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Libertarians: Agreeable Disagreement

November 01, 1985|BOB SIPCHEN

The organizers of the 13th annual "Future of Freedom" conference couldn't have asked for a more evocative image. Behind a small stage hung a banner depicting a shackled, outstretched hand breaking the chain that had restrained it. Against that backdrop, looking appropriately solemn, conference manager Lawrence Samuels held high a battered cassette player from which issued the voice of draft resister Paul Jacob.

A libertarian from Arkansas, Jacob had planned to speak at the conference held at Griswold's Hotel in Fullerton last weekend. Instead, he was convicted last July in federal court in Little Rock, Ark., for failure to register with the Selective Service. He was sentenced to six months in prison, 4 1/2 years' probation and he must perform eight hours of community service per week for two years of his probation period.

"The prison system seems designed to show that the government has great power," Jacob said in a recorded phone call from the Federal Correctional Institute at Seagoville, Tex. "I was already aware of that. In fact, that's what I'd been fighting. But what this time in jail has shown me is that an individual has the power to stand up to that massive government, and to not only endure, but also to prevail."

See Government as Stifling

In the course of the weekend-long conference, the belief that an individual can and should overcome what libertarians see as the stifling bonds of government control was reiterated in formal debates and informal arguments, on videotapes, at a Free Press Assn. H.L. Mencken awards banquet and in recorded anthems. As explained by Samuels, a Santa Ana typesetter, the libertarian philosophy is simple: No person or institution has the right to coerce an individual into doing anything, for any reason or by any means. Therefore, Samuels said, libertarians believe in very little government or no government at all, and a completely unrestricted, laissez-faire economy.

For the 300 or so faithful libertarians who attended all or part of the conference, those notions were beyond dispute.

But that's about all anyone agreed upon.

As more than one person pointed out, a certain amount of disharmony is to be expected from a group that worships individuality.

"Since libertarians have very little orthodoxy, they're able to look at problems objectively," explained Karl Hess, a character of almost legendary status in libertarian circles and this year's recipient of the conference's "Future of Freedom" award.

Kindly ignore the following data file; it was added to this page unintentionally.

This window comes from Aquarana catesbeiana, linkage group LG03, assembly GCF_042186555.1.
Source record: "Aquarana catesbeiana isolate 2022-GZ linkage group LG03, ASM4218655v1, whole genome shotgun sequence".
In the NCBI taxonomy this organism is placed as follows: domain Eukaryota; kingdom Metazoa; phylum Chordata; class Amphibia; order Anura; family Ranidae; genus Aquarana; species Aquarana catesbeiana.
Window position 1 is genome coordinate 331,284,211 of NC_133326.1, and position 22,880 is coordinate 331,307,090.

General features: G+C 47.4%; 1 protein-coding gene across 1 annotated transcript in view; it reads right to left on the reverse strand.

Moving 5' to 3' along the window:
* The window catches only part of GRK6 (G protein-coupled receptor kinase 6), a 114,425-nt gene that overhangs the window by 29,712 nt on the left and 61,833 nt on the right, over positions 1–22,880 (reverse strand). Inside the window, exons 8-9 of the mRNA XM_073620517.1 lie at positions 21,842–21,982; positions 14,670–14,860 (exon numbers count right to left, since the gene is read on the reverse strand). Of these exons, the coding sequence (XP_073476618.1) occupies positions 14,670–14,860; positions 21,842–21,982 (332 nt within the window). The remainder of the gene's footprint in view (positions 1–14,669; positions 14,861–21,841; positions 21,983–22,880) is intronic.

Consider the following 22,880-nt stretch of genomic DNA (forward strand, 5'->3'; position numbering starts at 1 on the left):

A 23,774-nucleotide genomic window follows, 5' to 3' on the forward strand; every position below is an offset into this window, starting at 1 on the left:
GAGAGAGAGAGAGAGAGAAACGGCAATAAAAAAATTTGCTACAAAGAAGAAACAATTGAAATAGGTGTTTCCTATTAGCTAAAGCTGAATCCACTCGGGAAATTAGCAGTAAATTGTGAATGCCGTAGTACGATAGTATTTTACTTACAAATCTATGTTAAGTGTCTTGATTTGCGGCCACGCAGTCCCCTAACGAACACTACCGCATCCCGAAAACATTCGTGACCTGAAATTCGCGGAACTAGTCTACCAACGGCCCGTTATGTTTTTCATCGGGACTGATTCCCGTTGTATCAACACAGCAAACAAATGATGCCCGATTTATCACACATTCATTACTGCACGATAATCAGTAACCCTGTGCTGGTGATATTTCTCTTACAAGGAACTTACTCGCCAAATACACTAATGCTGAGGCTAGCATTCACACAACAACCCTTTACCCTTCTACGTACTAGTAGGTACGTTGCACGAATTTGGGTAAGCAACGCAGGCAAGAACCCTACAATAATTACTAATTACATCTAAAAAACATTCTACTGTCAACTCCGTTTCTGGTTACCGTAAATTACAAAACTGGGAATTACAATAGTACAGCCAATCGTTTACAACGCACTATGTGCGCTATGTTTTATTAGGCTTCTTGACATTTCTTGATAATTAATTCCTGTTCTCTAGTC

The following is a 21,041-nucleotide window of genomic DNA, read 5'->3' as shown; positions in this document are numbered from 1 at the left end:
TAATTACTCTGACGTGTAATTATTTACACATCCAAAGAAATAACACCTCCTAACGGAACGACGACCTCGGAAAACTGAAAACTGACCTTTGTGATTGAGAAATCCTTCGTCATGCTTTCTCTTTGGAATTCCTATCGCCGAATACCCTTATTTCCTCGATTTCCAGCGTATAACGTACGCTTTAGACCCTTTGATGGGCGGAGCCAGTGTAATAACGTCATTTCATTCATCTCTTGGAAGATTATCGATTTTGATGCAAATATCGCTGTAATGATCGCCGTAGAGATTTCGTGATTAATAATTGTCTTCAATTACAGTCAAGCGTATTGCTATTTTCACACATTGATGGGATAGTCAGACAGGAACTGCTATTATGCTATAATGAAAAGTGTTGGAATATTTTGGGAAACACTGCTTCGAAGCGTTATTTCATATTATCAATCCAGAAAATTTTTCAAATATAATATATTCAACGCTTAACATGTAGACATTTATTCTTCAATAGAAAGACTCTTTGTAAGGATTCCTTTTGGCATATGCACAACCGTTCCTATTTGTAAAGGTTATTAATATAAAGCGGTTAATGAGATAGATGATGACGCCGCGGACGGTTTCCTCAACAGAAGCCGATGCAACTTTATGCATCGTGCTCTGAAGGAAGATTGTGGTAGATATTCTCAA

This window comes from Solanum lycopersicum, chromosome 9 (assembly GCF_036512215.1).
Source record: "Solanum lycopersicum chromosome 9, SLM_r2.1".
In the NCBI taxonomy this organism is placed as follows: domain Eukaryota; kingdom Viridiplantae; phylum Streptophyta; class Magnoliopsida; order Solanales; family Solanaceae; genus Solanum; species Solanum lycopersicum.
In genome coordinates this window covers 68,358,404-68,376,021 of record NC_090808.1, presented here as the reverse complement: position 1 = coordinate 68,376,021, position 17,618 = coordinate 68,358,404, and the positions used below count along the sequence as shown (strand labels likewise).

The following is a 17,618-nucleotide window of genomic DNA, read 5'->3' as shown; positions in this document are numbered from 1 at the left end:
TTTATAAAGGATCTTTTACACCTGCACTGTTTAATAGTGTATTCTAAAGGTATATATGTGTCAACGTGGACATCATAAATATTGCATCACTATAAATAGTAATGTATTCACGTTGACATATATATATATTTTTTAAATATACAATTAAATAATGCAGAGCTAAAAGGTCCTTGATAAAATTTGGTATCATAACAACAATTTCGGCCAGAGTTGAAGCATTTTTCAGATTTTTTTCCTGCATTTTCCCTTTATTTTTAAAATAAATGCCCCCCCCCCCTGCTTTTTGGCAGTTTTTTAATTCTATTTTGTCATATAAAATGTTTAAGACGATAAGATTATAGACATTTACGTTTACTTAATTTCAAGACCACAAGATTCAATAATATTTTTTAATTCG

In the '60s, Hess was a speech writer for Sen. Barry M.Goldwater (R-Ariz.) ("extremism in the defense of liberty is no vice" is probably Hess' best-known line) and then Vice President Richard M. Nixon, but he fell away from mainstream conservatism in 1968, the final nudge coming from the Vietnam War.

In a 1970 article in the New York Times Magazine, Hess is quoted as saying: "Vietnam should remind all conservatives that whenever you put your faith in big government for any reason, sooner or later you wind up as an apologist for mass murder."

Readily Recognized Icon

With his unruly, '60s-vintage beard and self-assured gaze, Hess, who now works as a spot welder in West Virginia, was a readily recognized icon. Cronies who'd known him in the early days of the movement and neophyte libertarians who only knew of him greeted Hess with hugs and handshakes at the speeches, workshops and parties.

"Libertarianism has only a tiny, tiny ideology: 'Thou shalt not agress,' " Hess said as he stood outside the main conference room, where dozens of informal, hit-and-run debates raged throughout the weekend. "There are some libertarians who send me screaming up the wall, but I tend to like them better than other people, because I know they wouldn't want to force me to believe the way they do. That's more than you can say for Republicans or Democrats."

Two Main Divisions

It is this adamant refusal to accept coercion in any form that separates libertarians from the old bomb-tossing anarchists, Hess said. Otherwise, he continued, libertarianism and anarchism are pretty much synonymous. In fact, as Hess and others at the conference pointed out, the two main divisions within the modern libertarian movement are the anarchist libertarians, who believe in no government, and the "minarchist" libertarians, who believe that a shred of government is tolerable.

Like most of the true believers at the conference, Hess was ready and able to argue away any skepticism about his world view. In an unencumbered marketplace, creative entrepreneurship and volunteerism will overcome most, if not all obstacles, he said.

Take defense, for instance.

'Taxation Is Theft'

To quote some of the bumper stickers and buttons at the conference, "Taxation is theft" and "Conscription is slavery." Modern technology makes a purely volunteer defense system practical, Hess said. "The weapons systems are such that national guard units could maintain systems so severe, they could deter the Soviets."

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